My mom is an expert in teaching kids with differential abilities, through her I got to know about the struggles of the visually impaired, the greatest gut-wrenching moment was when I came to know that there are 253 million people who are visually impaired, most of them are in my country India, and the solutions for their education such as Digital Braille Displays cost thousands of dollars, too much for someone living in a developing or undeveloped country to afford, and for this reason, they are one of the most deprived section of society when it comes to a very basic thing such as education, this motivated me to use whatever skills I had to develop a solution that should be affordable and practical.

What it does

There are two parts to it, Hardware and Software, the hardware is a custom-designed and prototyped digital braille cell that is made up of 6 electromagnetic actuators that are driven through a Darlington transistor array via an Arduino Uno, that communicates via a mobile app through Bluetooth that has been developed through flutter and makes use of azure cognitive services to convert digital text/Printed Text/Speech to braille and speech so that a visually impaired person could understand and educate.

How I built it

It all started with an idea to build a cheap braille cell, but then it did not take long enough to realize that source of content that needs to be converted to braille is just as important, this is when the idea of a mobile application came into the picture that would connect to the braille display through Bluetooth and use Azure Cognitive services that convert the traditional type of stored educational content such as digital text, printed text, and speech to braille. The Bluetooth communication between the braille display and the mobile is serial communication, transmits the data in bytes and that byte is manipulated to PORTB of ATMEGA328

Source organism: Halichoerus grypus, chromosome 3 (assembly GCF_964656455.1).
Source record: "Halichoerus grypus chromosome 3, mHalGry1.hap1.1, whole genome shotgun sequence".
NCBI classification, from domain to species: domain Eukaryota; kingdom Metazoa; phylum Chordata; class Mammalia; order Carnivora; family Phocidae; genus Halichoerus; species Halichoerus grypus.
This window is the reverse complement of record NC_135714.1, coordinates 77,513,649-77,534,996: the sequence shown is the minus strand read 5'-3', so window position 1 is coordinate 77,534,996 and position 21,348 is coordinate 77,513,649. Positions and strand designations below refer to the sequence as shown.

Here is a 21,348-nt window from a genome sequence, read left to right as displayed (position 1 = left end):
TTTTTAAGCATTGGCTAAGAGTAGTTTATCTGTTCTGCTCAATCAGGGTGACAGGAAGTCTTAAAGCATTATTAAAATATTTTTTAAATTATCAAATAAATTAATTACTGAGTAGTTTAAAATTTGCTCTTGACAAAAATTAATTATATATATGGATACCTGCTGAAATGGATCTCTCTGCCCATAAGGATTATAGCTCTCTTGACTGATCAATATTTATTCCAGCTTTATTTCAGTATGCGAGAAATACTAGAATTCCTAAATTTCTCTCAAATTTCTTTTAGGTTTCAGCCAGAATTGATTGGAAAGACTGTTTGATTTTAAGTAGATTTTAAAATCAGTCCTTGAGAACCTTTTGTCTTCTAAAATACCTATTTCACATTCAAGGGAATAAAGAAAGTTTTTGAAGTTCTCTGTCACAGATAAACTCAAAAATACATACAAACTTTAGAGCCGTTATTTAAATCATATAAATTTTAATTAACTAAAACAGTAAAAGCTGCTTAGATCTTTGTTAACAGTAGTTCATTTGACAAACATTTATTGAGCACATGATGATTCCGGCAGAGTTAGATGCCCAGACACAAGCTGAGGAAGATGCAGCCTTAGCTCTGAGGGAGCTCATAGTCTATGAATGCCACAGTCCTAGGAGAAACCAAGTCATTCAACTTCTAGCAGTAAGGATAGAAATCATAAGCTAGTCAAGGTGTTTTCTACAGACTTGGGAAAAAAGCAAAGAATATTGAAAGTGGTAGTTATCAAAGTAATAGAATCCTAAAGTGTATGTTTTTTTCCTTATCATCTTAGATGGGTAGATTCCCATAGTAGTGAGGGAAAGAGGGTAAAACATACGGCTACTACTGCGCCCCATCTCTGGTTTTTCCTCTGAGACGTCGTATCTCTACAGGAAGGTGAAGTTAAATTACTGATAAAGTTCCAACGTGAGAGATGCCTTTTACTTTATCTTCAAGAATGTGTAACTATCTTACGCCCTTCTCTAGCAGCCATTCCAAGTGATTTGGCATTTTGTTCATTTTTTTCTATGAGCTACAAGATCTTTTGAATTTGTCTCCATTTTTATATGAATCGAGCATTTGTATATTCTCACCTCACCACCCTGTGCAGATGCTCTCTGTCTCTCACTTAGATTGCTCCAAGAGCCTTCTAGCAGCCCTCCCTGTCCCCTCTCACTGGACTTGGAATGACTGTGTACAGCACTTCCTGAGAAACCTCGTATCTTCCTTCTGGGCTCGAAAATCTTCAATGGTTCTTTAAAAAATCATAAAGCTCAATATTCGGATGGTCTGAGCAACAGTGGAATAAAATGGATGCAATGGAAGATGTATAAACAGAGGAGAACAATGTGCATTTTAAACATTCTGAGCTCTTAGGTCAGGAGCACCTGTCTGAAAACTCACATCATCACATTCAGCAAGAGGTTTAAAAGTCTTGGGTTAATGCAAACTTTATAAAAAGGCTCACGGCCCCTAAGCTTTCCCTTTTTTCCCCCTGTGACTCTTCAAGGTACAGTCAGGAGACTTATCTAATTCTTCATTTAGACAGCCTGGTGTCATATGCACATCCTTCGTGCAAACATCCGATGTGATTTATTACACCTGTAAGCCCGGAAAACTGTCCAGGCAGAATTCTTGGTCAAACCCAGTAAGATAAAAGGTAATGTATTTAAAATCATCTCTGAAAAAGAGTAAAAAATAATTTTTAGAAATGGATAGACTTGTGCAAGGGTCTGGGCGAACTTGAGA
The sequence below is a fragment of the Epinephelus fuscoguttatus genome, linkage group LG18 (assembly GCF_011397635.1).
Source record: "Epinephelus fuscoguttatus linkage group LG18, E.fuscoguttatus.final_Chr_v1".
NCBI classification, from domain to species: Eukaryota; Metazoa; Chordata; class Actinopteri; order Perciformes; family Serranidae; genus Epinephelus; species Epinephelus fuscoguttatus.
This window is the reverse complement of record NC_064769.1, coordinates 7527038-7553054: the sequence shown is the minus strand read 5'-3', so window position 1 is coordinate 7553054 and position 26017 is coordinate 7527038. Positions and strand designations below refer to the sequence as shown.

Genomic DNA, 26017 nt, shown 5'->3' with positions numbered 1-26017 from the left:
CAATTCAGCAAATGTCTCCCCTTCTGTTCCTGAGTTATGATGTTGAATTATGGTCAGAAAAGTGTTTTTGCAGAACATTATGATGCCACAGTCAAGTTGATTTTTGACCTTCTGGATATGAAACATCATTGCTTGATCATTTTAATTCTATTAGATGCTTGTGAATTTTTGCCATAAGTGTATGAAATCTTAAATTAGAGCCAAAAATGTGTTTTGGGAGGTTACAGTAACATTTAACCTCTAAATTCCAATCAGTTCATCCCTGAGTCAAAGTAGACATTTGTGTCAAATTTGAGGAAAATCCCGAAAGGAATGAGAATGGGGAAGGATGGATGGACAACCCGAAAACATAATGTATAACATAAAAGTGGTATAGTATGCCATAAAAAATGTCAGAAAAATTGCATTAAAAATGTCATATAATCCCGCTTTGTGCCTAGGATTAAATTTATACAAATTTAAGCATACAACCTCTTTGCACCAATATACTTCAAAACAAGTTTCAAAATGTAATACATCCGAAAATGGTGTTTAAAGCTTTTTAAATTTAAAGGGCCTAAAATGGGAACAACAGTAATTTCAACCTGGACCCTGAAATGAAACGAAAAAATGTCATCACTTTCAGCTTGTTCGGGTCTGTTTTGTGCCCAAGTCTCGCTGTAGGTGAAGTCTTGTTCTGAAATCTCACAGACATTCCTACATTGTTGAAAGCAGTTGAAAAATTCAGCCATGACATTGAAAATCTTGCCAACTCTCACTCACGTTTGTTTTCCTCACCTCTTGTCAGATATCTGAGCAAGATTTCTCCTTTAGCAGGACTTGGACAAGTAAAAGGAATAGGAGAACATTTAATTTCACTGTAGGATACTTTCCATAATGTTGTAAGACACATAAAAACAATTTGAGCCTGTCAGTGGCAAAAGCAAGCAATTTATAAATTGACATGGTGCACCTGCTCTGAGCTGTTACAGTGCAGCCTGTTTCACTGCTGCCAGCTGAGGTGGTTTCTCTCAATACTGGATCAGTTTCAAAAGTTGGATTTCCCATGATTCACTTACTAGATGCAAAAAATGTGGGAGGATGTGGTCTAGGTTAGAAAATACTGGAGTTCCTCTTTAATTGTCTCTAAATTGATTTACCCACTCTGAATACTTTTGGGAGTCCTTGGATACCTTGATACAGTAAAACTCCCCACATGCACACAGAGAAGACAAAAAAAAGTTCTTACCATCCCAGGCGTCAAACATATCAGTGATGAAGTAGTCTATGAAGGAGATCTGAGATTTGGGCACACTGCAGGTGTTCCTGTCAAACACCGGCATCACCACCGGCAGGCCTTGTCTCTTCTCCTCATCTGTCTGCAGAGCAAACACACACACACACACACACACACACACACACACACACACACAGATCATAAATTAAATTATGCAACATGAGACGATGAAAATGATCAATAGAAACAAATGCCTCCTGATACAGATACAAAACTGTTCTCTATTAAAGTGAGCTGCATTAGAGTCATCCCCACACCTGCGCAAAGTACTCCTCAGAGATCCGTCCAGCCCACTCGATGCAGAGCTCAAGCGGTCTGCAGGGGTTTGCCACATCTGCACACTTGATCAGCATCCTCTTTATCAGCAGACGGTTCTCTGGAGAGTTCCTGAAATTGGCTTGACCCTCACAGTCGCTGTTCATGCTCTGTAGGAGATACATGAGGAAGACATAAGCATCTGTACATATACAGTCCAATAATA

Challenges I ran into

The biggest challenge was making the app, I am more of a hardware guy and had not even touched app development, and now I had to create quite a complex app within a short amount of time, had never made a single API call in my life and now I had to make complex multipart POST requests to communicate with the Azure cognitive services, and all this while being a one-man team. it was quite hard but when the things actually fit together and worked as intended, the maker spirit inside me felt the joy I cannot describe.

Accomplishments that I'm proud of

Successfully created a hardware braille solution that is way cheaper than any competition, that is from thousands of USD to less than 20.

Successfully created an app that uses Azure cognitive services to convert the content in the desired format and communicates via a digital braille display.

An array of linear actuators controlled by a mobile application in real-time, I have not seen this before anywhere else, so I had to create a custom format in which the data is sent from phone to the device via Bluetooth.

The most important achievement is when I took it to Akshat, who is 100% visually impaired by birth and is now preparing for law school admissions, when he read through the braille display for the first time, he smiled with satisfaction, that smile was everything for me, all the sleepless nights I spent was now worth it, and that smile was the biggest achievement.

What I learned

The things I have learned is this past month are almost nuts, from being a microcontroller and a hardware lover to, wetting my feet in the world of app development and knowing how easy it is to implement and integrate features similar to human-level cognition to a software application. I learned the beauty of giving back to the people in need, it was not about donating money, but giving time and attention to solving a problem that 253,000,000 people face and the rest of the world just ignores heartlessly.

What's next for Brailled

  1. Improving exception handling
  2. Extending language preferences, the Azure cognitive services support almost every major language and that's awesome.
  3. Spending more time with the visually impaired students to get their feedback and improve.
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